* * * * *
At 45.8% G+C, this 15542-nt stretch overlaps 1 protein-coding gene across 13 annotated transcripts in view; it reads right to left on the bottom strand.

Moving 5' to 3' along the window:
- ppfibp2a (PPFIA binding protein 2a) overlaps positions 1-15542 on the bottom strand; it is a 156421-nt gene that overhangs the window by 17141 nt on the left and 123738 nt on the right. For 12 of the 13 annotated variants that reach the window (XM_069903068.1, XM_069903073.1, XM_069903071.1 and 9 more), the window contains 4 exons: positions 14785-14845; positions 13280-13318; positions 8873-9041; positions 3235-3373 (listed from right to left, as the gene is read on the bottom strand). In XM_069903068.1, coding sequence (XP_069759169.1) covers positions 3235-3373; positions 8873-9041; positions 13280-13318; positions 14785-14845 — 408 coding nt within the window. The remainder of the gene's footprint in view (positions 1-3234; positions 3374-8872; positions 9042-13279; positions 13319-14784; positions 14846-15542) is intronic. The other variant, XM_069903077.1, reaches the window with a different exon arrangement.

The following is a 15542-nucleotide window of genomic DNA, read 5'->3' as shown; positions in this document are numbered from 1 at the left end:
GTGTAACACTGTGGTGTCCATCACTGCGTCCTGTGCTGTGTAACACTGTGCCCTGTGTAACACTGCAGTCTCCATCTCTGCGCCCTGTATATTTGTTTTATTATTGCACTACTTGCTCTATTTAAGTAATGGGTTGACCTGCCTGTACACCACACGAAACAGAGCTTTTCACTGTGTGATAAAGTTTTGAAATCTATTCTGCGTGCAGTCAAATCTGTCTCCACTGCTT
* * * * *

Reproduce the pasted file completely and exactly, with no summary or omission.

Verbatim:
At 45.8% G+C, this 15542-nt stretch overlaps 1 protein-coding gene across 13 annotated transcripts in view; it reads right to left on the bottom strand.

Moving 5' to 3' along the window:
- ppfibp2a (PPFIA binding protein 2a) overlaps positions 1-15542 on the bottom strand; it is a 156421-nt gene that overhangs the window by 17141 nt on the left and 123738 nt on the right. For 12 of the 13 annotated variants that reach the window (XM_069903068.1, XM_069903073.1, XM_069903071.1 and 9 more), the window contains 4 exons: positions 14785-14845; positions 13280-13318; positions 8873-9041; positions 3235-3373 (listed from right to left, as the gene is read on the bottom strand). In XM_069903068.1, coding sequence (XP_069759169.1) covers positions 3235-3373; positions 8873-9041; positions 13280-13318; positions 14785-14845 — 408 coding nt within the window. The remainder of the gene's footprint in view (positions 1-3234; positions 3374-8872; positions 9042-13279; positions 13319-14784; positions 14846-15542) is intronic. The other variant, XM_069903077.1, reaches the window with a different exon arrangement.

The following is a 15542-nucleotide window of genomic DNA, read 5'->3' as shown; positions in this document are numbered from 1 at the left end:
GTGTAACACTGTGGTGTCCATCACTGCGTCCTGTGCTGTGTAACACTGTGCCCTGTGTAACACTGCAGTCTCCATCTCTGCGCCCTGTATATTTGTTTTATTATTGCACTACTTGCTCTATTTAAGTAATGGGTTGACCTGCCTGTACACCACACGAAACAGAGCTTTTCACTGTGTGATAAAGTTTTGAAATCTATTCTGCGTGCAGTCAAATCTGTCTCCACTGCTT